The Trump Administration has taken a number of steps to help the ailing U.S. coal industry, but some think its biggest savior may turn out to be foreign countries in need of energy.
As natural gas, wind and solar power have become more competitive on cost, foreign markets have helped halt the precipitous drop in coal production, at least temporarily, and contributed to forecasts for future production that level off rather than declining.
Most importantly, China largely dictates the global coal market because it uses so much of the fossil fuel, about half of the global total, and the country’s use of coal increased slightly in 2017 after falling in the previous three years. The country also cut production in a type of coal used to produce steel, causing prices of that type of coal to triple. With higher coal demand, the U.S. exported coal around the world, with India, the Netherlands and South Korea ranking as the largest recipients of U.S. coal.
“There’s a need for our coal around the world and they want to burn our coal around the world,” Bob Murray, CEO of Murray Energy, one of the largest domestic coal producers, told TIME last week. “It’s been an offset to a great extent to the loss of domestic coal.”
U.S. coal exports increased more than 60% between 2016 and 2017, according to data from the Energy Information Administration. The spike in exports corresponds to an increase in global prices driven largely by strong demand from China and unanticipated disruptions in other coal-producing countries, such as a cyclone in Australia that disrupted the country’s energy infrastructure.
But analysts say the export boon will not last forever. The temporary disruptions to the market have lifted and China’s demand for coal for power production is expected to level off in the coming years as economic growth slows and the country continues its push to develop renewable energy sources such as wind and solar as a means to reduce air pollution and fight climate change.
Overall, U.S. coal exports are expected to fall slightly in 2018 and 2019, a significant if not game-changing switch in direction. In the longer term, flatlining is the best-case scenario for the industry and further advances in other energy sources could lead to an accelerated decline in the coming decades, according to a 2017 EIA projection.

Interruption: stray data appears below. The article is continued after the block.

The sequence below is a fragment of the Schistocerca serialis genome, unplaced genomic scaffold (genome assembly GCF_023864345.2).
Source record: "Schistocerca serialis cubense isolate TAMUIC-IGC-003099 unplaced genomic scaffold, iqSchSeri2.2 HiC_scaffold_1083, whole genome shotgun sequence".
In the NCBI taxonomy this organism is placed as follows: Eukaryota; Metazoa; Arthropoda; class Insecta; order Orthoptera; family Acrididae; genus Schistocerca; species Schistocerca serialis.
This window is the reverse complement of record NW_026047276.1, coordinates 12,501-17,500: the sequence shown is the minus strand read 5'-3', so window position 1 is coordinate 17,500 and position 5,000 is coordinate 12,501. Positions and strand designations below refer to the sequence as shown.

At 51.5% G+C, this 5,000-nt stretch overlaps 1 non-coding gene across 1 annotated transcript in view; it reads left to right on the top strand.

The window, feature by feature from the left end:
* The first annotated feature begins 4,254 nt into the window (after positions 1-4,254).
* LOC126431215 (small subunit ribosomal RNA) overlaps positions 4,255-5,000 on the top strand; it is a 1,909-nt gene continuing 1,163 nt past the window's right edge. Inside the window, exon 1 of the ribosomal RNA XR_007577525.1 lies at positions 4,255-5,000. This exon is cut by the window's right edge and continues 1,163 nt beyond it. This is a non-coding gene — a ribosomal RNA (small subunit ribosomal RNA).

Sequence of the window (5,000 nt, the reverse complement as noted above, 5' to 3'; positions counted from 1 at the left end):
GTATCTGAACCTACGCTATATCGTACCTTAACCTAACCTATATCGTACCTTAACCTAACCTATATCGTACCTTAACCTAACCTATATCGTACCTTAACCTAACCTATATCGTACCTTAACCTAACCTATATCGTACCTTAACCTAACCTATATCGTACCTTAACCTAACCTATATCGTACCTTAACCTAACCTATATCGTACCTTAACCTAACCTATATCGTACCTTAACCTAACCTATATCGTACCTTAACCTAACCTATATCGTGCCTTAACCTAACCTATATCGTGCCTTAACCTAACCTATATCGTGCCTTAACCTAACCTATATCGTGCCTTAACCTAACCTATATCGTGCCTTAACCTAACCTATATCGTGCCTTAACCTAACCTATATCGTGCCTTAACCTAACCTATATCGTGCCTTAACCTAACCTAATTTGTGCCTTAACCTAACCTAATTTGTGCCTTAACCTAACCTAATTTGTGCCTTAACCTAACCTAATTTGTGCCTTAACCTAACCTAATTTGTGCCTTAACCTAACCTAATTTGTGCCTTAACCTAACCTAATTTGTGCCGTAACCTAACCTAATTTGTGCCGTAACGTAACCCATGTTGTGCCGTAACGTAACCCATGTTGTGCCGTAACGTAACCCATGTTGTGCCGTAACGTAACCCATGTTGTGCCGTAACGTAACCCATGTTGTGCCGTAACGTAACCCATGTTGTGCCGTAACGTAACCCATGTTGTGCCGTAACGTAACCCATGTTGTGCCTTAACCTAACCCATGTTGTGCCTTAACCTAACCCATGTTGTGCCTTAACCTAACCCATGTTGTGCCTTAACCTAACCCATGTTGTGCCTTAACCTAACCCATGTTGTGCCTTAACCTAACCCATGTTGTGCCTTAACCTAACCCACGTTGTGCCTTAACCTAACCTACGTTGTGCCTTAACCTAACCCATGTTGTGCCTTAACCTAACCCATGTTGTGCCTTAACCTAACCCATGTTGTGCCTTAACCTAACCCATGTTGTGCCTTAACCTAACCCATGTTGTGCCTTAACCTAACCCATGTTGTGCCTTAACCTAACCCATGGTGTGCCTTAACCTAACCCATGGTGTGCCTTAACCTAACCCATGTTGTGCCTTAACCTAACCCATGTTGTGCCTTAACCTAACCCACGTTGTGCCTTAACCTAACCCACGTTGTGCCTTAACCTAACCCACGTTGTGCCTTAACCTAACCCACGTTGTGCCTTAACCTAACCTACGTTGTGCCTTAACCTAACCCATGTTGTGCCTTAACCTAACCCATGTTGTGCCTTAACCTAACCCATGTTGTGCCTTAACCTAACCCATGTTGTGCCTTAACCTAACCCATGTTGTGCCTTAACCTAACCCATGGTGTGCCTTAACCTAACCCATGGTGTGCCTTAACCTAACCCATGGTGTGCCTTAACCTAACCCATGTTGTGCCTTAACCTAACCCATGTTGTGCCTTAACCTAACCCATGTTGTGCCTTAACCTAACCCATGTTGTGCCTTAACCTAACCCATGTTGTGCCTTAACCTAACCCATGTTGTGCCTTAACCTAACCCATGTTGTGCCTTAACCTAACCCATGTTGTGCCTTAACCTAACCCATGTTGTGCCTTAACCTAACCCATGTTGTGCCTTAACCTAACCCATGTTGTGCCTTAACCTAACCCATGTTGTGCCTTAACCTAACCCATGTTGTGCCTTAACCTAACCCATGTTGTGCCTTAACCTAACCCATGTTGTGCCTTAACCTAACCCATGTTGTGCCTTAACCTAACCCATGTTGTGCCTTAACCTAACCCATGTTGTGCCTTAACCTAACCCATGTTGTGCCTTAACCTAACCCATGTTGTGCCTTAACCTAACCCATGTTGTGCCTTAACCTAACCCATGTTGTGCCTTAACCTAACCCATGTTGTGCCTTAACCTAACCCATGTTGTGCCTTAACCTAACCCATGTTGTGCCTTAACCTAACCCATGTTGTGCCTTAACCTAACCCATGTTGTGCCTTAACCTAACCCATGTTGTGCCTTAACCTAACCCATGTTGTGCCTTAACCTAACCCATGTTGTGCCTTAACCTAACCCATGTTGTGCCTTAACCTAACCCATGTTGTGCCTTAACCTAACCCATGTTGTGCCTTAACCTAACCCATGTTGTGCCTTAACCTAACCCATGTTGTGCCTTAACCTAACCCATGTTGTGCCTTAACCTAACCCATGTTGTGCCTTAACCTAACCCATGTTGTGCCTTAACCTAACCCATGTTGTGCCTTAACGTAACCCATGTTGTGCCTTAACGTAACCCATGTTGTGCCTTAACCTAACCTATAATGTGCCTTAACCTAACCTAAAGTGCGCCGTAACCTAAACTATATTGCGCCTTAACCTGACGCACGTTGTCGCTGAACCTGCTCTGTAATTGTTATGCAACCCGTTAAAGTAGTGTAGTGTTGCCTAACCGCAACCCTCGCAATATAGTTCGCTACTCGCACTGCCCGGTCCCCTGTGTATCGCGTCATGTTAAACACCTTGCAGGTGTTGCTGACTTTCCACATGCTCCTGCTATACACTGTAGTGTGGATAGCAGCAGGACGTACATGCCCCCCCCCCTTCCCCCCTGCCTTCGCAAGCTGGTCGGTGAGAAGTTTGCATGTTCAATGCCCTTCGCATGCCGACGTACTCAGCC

More significantly for the 50,000 people who still work in the coal mining industry, even a flatlining would likely mean continued job losses as industry managers learn to work more efficiently. Automation and mechanization will also reduce the labor demand, says Trevor Houser, who leads the research company Rhodium Group’s energy and climate team.
“If history is any guide, flat domestic coal consumption is going to mean continued declines in U.S. coal employment,” he says.
The long-term trajectory helps explain why the Trump Administration has been so eager to step in to support the coal industry. The administration has launched a broad-based effort to repeal environmental regulations, including the Environmental Protection Agency’s Clean Power Plan, which pushed states away from operating coal-fired power plants.
More aggressively, Trump’s Department of Energy proposed an emergency plan last year that would have subsidized coal-fired power plants on the grounds that closing them would hurt the resilience of the electric grid. The agency argued that the coal-fired and nuclear power plants are the most reliable source of energy in the event of a disruption like a natural disaster because the fuel source is stored on site. Federal regulators unanimously rejected that plan, but DOE has insisted that it will find a way to stem the industry’s losses.
“We have to spend some money to guarantee the freedom and security of this country,” Energy Secretary Rick Perry said at the Bloomberg New Energy Finance conference in New York last week.
How exactly it plans to do that remains unclear. The agency is currently considering whether to bail out nuclear and coal-fired power plants owned by the Ohio-based company FirstEnergy Solutions, which filed for bankruptcy earlier this month. The reasoning for such a bailout would be similar to the Department of Energy proposal but narrowly tailored to help this specific company.
Ultimately, Trump may be close to exhausting potential avenues to aid the coal industry, whose greatest foe is competition from other fuel sources and not government policy. But that does not mean that coal executives who ardently backed his candidacy will stop asking for help.
In a wideranging interview on the sidelines of a renewable energy conference, Murray claimed, falsely, that there is no scientific consensus on climate change, charged that the controversy surrounding EPA head Scott Pruitt was concocted by liberals to deter the “star” of the Trump administration and insisted that his business was not endanger of going bankrupt.
But Murray, whose company donated at least $1 million to a Trump supporting Super Pac last year alone, reserved his most impassioned remarks when talking about the health of his industry.
“They get it,” Murray said of the Trump Administration. “The options are becoming fewer. That’s correct. But it has to be dealt with.”